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Old 05-24-2012, 02:57 AM   #1
JDFlow
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Apr 2012
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I just got a temperature controller for my fermentation chamber. It has a fixed 3.5 degree temperature differential. Is that too wide of a range?

 
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Old 05-24-2012, 03:42 AM   #2
whitehause
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In most cases...no, it's not a big deal. Keep in mind that it will take a looong time for a 5 gallon batch to change internal temp in the fermenter since the controller is reading air temp not wort temp. You will find that if set at say 64 deg, your ferment temp might go as high as 68 or so for the first few days because fermenting creates heat. But after fementation slows and stops, it will drop to 64. Use a good thermometer placed in the center of the fridge and you will be able to tune in to your desired air temp. You might have to have the controller at 62 or 66 to get a constant 64, they all read a little different, and I wouldn't count on the temp you set being accurate without checking with a thermometer.
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Old 05-24-2012, 03:54 AM   #3
JDFlow
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Thanks. I have the temperature probe in a gallon of water. I read somewhere that was a good idea.

 
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Old 05-24-2012, 04:04 AM   #4
pelipen
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Nov 2010
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Quote:
Originally Posted by JDFlow
Thanks. I have the temperature probe in a gallon of water. I read somewhere that was a good idea.
I think you would be better off taping it to the side of the fermentor.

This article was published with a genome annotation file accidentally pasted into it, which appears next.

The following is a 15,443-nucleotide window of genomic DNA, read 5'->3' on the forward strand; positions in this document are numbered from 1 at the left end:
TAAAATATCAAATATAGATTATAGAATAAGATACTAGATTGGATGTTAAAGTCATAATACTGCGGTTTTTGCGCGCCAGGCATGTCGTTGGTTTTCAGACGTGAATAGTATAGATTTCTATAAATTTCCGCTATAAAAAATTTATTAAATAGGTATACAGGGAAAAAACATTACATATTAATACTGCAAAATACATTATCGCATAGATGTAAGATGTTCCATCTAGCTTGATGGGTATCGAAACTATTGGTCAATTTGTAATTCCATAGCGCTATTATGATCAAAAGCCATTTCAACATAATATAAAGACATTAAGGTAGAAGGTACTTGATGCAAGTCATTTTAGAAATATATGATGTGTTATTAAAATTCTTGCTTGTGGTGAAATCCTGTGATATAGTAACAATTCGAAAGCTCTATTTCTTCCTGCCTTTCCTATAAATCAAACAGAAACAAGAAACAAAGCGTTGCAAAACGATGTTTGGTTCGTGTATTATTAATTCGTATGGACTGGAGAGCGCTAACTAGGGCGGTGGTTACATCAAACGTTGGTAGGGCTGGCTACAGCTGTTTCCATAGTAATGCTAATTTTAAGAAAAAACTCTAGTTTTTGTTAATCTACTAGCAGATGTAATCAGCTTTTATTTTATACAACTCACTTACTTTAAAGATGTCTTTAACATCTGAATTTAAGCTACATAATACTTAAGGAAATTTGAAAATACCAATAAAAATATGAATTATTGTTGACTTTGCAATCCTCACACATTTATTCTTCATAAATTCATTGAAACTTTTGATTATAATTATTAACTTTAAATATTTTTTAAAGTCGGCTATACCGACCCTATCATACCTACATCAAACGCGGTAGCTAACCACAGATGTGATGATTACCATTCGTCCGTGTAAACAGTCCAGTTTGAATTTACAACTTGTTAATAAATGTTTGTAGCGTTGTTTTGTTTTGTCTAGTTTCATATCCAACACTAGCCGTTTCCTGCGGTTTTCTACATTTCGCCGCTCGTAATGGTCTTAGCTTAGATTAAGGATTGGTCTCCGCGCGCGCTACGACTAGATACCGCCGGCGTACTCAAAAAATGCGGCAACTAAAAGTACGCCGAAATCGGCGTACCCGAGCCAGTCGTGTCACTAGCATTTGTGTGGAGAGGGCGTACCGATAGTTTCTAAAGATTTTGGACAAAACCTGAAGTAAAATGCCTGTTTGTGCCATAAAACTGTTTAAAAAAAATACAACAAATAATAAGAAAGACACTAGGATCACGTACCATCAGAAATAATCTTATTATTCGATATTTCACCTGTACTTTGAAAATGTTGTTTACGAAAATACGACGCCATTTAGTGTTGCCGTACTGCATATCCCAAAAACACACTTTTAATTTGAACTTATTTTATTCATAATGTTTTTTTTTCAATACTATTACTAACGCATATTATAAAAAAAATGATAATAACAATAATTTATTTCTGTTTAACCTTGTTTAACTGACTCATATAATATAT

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Old 05-24-2012, 04:36 AM   #5
OHIOSTEVE
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Quote:
Originally Posted by pelipen View Post
I think you would be better off taping it to the side of the fermentor.
agreed.. grab some bubble wrap and fold it over a few times.. put the probe against the side of the fermentor and cover it with the bubble wrap.. tape it down.
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Old 05-24-2012, 04:40 AM   #6
OHIOSTEVE
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oh yeah I would probably also set it toward the low end of the yeast temp range that way when it does raise the 3.5 degrees and kick on teh cooling you will be good.
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Old 05-24-2012, 04:44 AM   #7
JDFlow
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It's a chest freezer with refrigeration coils running through the walls which are really thin. The walls get really cold really quick. Do you think that'd tell the controller it's already cold enough in there and shut it down prematurely? That was my worry, but I definitely respect experience over my assumptions.

 
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Old 05-24-2012, 04:56 AM   #8
OHIOSTEVE
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thats why taping it to the fermentor works better.. it reads the temp of the BEER not the walls or the air.
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I started brewing 69 days ago, 35 gal so far. SWMBO hasnt complained yet! Better than the hookers, gambling, and crack I used to do, I guess.
BALDGUT BREWS

 
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Old 05-24-2012, 01:38 PM   #9
whitehause
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Quote:
Originally Posted by OHIOSTEVE View Post
thats why taping it to the fermentor works better.. it reads the temp of the BEER not the walls or the air.
This
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Old 05-24-2012, 01:55 PM   #10
DSmith
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I just started a similar thread for a fermentation with the probe attached to the side of a carboy and the controller set for a 1F differential. The controller display shows about a 2F rise in temperature before the chest freezer is cycled. A thermocouple with data logger showed a bigger swing as indicated in the graph in the thread.

http://www.homebrewtalk.com/f163/bel...rature-330554/

Attaching the probe to the fermenter will create the biggest temperature change to the beer but the least amount of freezer/refrigerator cycling. My experience is that these swings do not effect the attenuation but I typically also raise the temperature by 5F towards the end of fermenation and most of the time transition to a heater controlling air temperature inside the freezer where the beer temperature stays very constant and the heater cycles more often. I'd recommend trying to find a way to end your fermenation at a stable temperature and sometimes a closet or basement is perfect.

It's also interesting to note that the shortest time between cycles indicates where the fermenation was most active.

 
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